Field Notes on Empty Bottles

Two Nightmares:

I. Baby doll bottle of fake milk.
It gurgles into some far-off mouth when you tip it. It rushes back when you blink. Like nurturing but nothing is gained, nothing is lost, a far off mouth is crying to be stuck back to a far off face. Everyone sees the milk walls and has to move on with their day so they call the mouth crazy. The far-off mouth takes matters into its own teeth but it uses the kind of milk that grows hairless skin in the refrigerator. The bottle is stuck within a couple of days and the problem restarts.

II. The earth dried up like a blistered hand.
There is no water, only the oily suggestion of it. The suggestion slips through the cracks, picking up red and making a soup of chalkboard dust and fingernails. I never know whether it is better to drink it slowly or wait until I can’t stand it anymore and press my tongue against the hot earth, taking everything in one huge, gauze-tongued moment. This is a trick question because once I drink, it will always be huge and final. It’s my unfortunate design. The catch is that once I do, this is all over. I cannot feed without killing.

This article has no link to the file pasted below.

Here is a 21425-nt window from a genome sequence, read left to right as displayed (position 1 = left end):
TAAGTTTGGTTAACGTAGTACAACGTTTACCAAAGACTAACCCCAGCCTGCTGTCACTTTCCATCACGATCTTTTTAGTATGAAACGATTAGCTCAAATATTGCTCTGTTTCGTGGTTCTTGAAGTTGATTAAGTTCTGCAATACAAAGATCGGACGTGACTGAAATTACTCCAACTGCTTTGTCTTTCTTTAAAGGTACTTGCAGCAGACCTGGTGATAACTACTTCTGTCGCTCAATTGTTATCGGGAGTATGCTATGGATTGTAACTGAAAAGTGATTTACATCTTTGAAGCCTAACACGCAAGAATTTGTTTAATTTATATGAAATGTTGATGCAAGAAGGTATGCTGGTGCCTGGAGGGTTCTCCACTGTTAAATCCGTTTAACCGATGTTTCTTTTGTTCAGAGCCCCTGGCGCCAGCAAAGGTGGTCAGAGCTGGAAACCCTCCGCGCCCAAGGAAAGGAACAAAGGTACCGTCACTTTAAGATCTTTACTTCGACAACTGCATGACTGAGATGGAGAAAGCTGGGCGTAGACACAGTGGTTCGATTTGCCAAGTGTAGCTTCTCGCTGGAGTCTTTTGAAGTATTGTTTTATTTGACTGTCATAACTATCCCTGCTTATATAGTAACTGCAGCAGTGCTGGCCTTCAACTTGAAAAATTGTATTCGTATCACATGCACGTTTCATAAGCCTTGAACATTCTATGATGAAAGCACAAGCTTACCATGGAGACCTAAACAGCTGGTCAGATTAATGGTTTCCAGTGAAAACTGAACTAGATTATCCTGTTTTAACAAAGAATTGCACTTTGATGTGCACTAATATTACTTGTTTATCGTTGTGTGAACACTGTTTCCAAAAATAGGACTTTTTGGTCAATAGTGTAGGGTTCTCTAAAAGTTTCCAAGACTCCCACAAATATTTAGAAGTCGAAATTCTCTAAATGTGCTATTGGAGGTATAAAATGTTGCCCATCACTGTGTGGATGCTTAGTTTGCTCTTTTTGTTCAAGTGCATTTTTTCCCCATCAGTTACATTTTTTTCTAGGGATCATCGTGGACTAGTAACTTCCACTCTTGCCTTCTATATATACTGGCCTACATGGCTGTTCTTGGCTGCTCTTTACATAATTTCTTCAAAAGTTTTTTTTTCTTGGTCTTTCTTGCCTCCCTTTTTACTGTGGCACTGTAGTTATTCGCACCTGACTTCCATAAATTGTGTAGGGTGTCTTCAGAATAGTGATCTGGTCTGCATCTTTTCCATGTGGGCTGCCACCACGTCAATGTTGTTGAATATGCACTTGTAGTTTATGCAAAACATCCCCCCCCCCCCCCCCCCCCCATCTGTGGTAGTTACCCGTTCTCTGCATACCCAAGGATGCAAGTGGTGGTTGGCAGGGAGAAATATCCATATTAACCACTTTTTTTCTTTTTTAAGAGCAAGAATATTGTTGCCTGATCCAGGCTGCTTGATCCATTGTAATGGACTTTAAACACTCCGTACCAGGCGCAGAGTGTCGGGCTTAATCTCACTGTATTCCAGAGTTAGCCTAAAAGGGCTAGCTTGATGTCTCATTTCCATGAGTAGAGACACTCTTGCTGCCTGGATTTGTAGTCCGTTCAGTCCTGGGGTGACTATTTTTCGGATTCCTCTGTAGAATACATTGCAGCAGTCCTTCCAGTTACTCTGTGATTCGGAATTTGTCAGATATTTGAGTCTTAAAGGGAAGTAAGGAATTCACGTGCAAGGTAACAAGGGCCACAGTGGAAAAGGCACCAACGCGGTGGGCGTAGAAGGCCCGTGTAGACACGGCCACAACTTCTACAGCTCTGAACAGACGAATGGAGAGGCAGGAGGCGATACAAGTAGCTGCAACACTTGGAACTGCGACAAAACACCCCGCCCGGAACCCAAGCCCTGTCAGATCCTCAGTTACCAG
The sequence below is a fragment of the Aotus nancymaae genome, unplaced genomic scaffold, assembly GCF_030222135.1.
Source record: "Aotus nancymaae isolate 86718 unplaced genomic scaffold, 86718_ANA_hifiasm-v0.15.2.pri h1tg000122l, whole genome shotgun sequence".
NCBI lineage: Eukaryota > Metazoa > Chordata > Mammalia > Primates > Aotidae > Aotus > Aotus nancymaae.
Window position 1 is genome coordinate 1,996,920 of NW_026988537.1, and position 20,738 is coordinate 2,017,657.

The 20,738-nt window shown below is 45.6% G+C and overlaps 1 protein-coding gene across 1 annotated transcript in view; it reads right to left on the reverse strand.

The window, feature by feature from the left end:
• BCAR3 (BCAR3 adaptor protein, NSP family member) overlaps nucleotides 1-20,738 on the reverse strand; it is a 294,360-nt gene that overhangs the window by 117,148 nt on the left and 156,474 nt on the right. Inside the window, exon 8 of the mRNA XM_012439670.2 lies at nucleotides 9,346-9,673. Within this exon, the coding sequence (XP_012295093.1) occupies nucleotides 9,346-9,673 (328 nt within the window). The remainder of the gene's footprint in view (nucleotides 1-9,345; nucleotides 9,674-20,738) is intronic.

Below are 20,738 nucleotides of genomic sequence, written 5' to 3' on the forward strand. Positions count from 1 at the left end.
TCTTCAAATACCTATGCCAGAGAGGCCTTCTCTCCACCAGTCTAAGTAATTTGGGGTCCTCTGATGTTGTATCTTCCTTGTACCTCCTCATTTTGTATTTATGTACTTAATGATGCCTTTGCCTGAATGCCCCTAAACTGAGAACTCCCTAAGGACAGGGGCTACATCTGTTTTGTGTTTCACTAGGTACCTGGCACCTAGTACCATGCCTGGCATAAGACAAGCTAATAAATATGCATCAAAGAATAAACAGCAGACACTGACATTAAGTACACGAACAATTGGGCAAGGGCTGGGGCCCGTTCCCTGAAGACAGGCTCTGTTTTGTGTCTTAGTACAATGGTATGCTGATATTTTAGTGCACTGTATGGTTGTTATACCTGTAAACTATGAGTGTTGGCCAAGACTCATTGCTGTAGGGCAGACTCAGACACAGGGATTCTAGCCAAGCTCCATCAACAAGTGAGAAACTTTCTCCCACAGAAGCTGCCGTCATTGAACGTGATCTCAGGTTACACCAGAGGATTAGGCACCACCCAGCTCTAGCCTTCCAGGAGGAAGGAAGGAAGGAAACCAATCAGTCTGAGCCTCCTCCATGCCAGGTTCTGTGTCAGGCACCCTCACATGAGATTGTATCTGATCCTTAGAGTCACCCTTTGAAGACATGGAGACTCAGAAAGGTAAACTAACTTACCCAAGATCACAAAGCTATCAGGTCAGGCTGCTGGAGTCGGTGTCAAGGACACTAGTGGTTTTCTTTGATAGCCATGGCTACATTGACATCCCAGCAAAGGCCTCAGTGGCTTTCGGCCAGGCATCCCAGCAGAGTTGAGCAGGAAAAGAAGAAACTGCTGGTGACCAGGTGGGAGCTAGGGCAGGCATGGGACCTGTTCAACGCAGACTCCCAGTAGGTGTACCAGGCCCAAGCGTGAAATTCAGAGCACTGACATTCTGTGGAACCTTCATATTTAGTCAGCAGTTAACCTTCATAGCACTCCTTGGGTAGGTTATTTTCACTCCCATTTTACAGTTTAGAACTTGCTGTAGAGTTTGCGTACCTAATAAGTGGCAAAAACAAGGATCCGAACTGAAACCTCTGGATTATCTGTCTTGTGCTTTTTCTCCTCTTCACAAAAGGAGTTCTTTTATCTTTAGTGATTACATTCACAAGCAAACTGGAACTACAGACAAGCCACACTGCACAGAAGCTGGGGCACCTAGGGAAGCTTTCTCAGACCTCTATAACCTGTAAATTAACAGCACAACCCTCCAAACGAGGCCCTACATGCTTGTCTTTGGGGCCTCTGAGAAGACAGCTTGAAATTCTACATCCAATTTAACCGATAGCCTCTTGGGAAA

Conclusions:

I. This is insatiability no matter which way I spin the empty bottle.
II. The problem with thirst is that it exists for a reason.
III. The problem is quantity, which the body doesn’t understand until it is too late, warm tide of flat soda rushing back into the metal bucket. A thick, killing rain.
IV. I fall asleep with a mouthful of water.
V. I wake up, cracking.

One thought on “Field Notes on Empty Bottles

  1. There is a problem too with the earth: it claims to exist for a reason, but it clams shut when asked to explain, citing its insatiable thirst for an impenetrable drum of chalk.

    Like

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